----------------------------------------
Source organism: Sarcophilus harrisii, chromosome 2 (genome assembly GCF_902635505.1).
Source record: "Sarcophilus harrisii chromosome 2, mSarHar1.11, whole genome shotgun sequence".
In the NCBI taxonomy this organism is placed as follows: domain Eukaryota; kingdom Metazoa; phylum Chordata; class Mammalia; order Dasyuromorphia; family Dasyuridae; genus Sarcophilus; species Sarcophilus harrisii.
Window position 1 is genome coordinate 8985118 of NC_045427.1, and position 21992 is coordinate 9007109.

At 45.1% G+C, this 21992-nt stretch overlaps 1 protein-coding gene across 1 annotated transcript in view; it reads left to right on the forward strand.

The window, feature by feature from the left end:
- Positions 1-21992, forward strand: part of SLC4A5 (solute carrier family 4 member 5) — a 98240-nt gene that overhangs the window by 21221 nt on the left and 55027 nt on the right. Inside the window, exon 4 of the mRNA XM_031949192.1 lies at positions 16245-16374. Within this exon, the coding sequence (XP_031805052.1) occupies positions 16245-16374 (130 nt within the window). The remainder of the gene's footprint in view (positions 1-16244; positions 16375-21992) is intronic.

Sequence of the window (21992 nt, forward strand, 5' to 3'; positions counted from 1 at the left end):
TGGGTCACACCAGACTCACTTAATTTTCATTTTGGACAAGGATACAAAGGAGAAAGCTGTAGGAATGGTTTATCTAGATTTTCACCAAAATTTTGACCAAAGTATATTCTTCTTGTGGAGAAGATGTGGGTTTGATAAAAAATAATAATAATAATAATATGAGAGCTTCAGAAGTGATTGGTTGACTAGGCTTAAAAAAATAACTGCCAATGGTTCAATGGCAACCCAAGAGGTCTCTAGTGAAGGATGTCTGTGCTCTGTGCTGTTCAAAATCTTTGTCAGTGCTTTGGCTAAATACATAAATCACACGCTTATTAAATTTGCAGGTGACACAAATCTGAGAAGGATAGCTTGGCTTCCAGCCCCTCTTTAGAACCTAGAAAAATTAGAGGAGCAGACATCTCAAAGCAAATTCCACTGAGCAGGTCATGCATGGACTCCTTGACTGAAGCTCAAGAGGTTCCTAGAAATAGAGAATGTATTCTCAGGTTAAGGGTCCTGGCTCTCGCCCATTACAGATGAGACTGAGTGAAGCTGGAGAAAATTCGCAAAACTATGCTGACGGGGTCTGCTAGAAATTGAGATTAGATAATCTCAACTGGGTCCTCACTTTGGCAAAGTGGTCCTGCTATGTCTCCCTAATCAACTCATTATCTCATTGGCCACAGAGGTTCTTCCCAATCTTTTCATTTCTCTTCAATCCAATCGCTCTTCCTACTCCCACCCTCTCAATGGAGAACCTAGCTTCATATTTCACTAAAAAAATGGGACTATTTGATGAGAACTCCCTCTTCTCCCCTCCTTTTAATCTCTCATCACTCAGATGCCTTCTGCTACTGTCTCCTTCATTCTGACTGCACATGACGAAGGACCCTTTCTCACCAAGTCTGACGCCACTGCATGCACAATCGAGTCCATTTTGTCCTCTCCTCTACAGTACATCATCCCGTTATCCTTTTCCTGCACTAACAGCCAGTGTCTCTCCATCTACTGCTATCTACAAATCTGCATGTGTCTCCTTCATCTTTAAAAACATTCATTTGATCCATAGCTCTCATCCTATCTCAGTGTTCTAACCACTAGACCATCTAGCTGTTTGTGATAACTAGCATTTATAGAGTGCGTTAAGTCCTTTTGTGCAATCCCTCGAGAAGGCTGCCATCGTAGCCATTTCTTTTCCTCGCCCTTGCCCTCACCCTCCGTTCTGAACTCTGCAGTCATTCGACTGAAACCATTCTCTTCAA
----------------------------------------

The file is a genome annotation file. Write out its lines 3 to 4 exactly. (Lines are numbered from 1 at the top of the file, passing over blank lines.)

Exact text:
In the NCBI taxonomy this organism is placed as follows: domain Eukaryota; kingdom Metazoa; phylum Chordata; class Mammalia; order Dasyuromorphia; family Dasyuridae; genus Sarcophilus; species Sarcophilus harrisii.
Window position 1 is genome coordinate 8985118 of NC_045427.1, and position 21992 is coordinate 9007109.